Increasing weight loss between midlife and late life is a marker for mild cognitive impairment, according to a report published online Feb. 1 in JAMA Neurology.

“While weight loss may not be causally related to MCI [mild cognitive impairment], we hypothesize that weight loss may represent a prodromal stage or an early manifestation of MCI,” wrote Dr. Rabe E. Alhurani of the department of neurology, Mayo Clinic, Rochester, Minn. and his associates.

Some recent studies have reported a link between weight loss and dementia, “but overall, the findings of different studies have been inconclusive,” they noted.

To examine any association between weight loss over time and incident MCI, the investigators analyzed information in the population-based Mayo Clinic Study of Aging database, which covered approximately 10,000 residents of Olmsted County, Minn., who were aged 70-89 years at the beginning of the study in 2004. They focused on 1,895 participants who were cognitively normal at entry into the study and whose medical records included data on weight and height from midlife (age 40-65 years) onward. All these study subjects underwent physical examination and extensive neuropsychological evaluation every 15 months for a mean of 4.4 years.

A total of 524 study participants developed MCI during follow-up. The mean weight loss since midlife was significantly greater for people who developed MCI (–2.0 kg) than for those who remained cognitively normal (–1.2 kg). After the data were adjusted to account for patient sex, education level, and apolipoprotein E epsilon-4 allele status, loss of weight after midlife was robustly associated with incident MCI, so that a loss of 5 kg per decade corresponded to a 24% increase in risk of MCI, Dr. Alhurani and his associates reported (JAMA Neurol. 2016 Feb 1. doi: 10.1001/jamaneurol.2015.4756).

These findings remained consistent across all categories of baseline weight, regardless of whether the participants were underweight, normal weight, overweight, or obese at enrollment. The effect sizes of the associations were greater in men than in women but were significant in both sexes.

This study could not establish causality, but the researchers speculated that the association between weight loss and MCI could be due to three possible mechanisms. First, the weight loss could stem from the “anorexia of aging,” meaning that dysfunctional production of certain hormones – such as cholecystokinin, leptin, cytokines, dynorphin, neuropeptide Y, and serotonin – or dysfunctional dietary intakes and energy metabolism could lead patients to eat less, which could in turn raise MCI risk.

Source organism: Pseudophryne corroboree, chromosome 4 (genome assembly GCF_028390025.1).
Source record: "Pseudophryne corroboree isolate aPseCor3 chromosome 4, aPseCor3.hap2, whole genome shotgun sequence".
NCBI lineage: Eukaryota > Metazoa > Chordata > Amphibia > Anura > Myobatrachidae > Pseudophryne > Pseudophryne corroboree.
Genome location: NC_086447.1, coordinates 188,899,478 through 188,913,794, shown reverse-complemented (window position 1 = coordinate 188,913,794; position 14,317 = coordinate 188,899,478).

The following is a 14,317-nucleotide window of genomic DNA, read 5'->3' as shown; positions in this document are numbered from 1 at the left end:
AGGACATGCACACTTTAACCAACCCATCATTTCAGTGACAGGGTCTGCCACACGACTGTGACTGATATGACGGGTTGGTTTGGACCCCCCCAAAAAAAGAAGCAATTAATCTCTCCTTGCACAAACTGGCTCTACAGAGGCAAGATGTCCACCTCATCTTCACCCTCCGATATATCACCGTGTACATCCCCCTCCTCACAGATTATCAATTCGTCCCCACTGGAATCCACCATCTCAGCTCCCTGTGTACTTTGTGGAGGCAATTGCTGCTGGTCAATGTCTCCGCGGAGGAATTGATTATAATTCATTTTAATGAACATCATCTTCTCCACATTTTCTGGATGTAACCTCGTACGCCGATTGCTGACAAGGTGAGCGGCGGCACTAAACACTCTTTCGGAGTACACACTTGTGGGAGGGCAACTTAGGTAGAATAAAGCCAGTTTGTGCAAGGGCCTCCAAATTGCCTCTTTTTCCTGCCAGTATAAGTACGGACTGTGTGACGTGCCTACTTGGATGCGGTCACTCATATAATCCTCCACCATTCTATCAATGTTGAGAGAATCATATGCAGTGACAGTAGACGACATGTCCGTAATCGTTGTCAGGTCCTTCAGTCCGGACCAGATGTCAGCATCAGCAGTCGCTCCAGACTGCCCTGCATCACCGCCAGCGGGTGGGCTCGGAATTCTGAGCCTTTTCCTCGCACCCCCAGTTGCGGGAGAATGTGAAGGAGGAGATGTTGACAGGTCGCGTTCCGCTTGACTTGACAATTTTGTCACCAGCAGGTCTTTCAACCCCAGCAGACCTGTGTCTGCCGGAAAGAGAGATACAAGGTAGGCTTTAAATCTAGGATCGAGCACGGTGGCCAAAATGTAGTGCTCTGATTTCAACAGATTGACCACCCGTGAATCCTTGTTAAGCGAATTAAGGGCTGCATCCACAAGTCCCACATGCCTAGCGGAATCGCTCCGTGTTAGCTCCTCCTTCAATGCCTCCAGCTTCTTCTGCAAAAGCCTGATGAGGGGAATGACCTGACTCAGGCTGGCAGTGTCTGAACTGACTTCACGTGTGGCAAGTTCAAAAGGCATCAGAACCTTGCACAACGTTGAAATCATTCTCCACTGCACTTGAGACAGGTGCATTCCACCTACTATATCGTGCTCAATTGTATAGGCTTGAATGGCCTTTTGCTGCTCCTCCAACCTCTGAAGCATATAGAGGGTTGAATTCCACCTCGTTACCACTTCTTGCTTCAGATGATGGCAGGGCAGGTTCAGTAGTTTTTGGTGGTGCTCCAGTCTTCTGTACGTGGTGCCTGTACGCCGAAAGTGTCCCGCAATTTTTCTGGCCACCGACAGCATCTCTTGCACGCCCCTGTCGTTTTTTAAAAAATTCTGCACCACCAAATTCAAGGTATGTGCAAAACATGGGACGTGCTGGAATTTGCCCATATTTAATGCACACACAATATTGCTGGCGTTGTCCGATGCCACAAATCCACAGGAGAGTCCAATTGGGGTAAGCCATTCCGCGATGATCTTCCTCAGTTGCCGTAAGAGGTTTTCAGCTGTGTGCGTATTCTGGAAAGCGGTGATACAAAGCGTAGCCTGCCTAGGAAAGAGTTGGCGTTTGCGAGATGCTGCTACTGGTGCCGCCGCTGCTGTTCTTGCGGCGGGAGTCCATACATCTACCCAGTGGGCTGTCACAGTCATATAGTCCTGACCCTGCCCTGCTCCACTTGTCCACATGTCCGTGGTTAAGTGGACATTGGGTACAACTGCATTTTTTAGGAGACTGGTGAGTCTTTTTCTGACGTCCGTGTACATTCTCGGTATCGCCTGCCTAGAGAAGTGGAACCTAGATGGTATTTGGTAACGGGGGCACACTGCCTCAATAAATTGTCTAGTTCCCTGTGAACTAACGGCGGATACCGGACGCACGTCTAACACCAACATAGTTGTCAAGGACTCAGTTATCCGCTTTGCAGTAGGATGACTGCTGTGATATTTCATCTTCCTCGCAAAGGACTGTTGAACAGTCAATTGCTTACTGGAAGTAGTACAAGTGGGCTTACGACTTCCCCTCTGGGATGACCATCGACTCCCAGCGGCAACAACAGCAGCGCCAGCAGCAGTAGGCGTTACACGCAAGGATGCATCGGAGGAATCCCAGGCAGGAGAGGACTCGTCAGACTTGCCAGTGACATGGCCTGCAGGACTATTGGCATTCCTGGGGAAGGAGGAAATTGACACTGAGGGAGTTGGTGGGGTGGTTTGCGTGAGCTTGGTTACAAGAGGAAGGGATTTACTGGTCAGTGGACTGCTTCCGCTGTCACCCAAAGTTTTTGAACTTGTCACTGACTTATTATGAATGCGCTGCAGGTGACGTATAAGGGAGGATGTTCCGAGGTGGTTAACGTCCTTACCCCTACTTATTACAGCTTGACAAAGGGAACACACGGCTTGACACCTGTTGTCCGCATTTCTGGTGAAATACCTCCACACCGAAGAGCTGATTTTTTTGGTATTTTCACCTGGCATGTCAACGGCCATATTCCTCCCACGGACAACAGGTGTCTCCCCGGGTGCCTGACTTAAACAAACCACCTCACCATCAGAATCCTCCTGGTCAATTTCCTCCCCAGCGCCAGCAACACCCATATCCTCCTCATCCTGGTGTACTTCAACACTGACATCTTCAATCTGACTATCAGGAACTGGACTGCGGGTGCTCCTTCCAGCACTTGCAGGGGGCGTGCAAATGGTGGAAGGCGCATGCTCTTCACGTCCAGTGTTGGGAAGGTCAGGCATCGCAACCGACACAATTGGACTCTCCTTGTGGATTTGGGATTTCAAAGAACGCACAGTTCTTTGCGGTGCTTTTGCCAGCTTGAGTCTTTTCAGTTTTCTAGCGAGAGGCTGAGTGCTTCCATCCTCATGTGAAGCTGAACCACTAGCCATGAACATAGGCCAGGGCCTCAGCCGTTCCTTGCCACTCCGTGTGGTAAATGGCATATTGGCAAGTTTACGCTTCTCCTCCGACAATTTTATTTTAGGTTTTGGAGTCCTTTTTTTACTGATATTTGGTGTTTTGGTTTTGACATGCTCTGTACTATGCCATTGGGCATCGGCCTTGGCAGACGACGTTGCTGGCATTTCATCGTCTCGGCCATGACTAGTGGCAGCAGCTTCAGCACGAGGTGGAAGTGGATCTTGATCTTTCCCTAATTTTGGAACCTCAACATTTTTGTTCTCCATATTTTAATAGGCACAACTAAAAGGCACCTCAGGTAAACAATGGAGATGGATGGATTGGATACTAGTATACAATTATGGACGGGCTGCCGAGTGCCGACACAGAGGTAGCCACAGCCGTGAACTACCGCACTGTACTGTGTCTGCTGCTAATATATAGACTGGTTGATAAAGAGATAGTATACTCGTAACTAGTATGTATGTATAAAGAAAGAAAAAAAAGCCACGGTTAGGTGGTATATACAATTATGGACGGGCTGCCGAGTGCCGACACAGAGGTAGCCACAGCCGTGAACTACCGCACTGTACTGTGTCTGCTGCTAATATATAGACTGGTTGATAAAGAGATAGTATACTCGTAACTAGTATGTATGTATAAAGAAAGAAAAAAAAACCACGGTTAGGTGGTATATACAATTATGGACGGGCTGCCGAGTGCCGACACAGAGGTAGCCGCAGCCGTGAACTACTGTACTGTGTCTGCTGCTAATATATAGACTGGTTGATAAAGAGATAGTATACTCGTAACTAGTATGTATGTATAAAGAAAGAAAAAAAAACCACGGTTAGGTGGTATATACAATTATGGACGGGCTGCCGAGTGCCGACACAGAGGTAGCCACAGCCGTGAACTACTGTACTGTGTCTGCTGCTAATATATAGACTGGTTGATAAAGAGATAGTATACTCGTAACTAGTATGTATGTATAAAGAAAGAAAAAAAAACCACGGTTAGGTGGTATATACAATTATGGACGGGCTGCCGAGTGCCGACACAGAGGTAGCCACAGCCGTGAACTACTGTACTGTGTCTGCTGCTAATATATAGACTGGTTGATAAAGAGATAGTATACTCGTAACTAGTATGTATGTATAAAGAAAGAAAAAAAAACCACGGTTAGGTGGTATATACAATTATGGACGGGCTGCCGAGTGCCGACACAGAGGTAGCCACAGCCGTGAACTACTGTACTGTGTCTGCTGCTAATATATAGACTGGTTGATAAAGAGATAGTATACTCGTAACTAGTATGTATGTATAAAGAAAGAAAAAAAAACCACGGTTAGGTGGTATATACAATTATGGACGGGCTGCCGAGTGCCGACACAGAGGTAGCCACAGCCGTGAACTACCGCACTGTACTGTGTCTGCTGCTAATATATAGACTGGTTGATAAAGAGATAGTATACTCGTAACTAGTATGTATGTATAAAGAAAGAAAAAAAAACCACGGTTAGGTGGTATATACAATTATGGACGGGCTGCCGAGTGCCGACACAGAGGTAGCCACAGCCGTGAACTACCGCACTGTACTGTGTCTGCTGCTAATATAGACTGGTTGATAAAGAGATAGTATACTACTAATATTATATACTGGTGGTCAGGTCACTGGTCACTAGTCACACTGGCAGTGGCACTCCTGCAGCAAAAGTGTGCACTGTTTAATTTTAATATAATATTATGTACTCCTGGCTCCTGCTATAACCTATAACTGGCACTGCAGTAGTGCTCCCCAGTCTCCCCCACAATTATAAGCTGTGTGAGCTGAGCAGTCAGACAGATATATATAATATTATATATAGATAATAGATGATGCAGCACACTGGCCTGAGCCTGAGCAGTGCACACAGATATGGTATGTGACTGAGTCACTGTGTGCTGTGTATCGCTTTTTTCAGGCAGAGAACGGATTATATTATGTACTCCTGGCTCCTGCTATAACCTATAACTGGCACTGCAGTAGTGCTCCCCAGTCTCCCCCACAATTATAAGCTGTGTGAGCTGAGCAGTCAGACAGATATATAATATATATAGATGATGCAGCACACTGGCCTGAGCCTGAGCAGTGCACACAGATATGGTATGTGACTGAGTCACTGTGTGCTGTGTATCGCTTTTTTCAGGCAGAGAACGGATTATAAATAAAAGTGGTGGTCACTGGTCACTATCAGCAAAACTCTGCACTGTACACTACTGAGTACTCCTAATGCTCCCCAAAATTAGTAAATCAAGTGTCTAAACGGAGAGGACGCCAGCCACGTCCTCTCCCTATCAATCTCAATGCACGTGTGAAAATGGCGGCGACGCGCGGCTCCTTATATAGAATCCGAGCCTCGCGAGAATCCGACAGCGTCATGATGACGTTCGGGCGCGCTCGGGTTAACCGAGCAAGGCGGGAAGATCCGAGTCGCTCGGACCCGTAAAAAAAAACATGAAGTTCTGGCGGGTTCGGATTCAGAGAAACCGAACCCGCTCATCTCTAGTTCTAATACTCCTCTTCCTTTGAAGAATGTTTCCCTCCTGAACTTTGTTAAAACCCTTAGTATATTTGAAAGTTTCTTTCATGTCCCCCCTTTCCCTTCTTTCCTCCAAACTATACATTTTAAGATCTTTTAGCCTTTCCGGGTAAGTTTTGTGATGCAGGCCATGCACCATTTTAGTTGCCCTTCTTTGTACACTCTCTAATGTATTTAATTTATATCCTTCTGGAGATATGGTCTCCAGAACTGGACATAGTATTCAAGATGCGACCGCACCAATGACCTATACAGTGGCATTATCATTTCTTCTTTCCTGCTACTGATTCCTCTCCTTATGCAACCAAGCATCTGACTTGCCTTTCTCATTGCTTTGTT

Second, “neuropsychiatric symptoms such as depression and apathy, which are prodromal and predictors of MCI and dementia, may contribute to decreased appetite and weight loss prior to the diagnosis of these conditions,” they suggested.

Third, weight loss and MCI could share an etiology. Researchers have reported finding protein deposits, including deposits of Lewy bodies, tau, or amyloid, in the olfactory bulb and central olfactory pathways before the onset of dementia, and olfactory dysfunction is a marker for cognitive impairment and dementia. “Impairment in smell with related changes in taste may contribute to decreased appetite, reduced dietary intake, and the weight loss observed with MCI, Alzheimer dementia, and other neurodegenerative conditions,” Dr. Alhurani and his associates wrote.

This study was supported by the National Institutes of Health, the Mayo Foundation for Medical Education and Research, the Robert H. and Clarice Smith and Abigail van Buren Alzheimer’s Disease Research Program, the National Center for Advancing Translational Sciences, and the Rochester Epidemiology Project. Potential conflicts of interest reported by individual investigators included research support from the NIH, the Alzheimer Drug Discovery Foundation, and the Lewy Body Association; serving on a data safety monitoring board for Janssen, Lundbeck, Pfizer, and the Dominantly Inherited Alzheimer Network study; serving as an investigator for clinical trials sponsored by TauRX, Lilly, and the Alzheimer’s Disease Cooperative Study; serving as a consultant for Roche, Merck, Genentech, Biogen, and Eli Lilly; and receiving publishing royalties for the textbook, “Mild Cognitive Impairment.”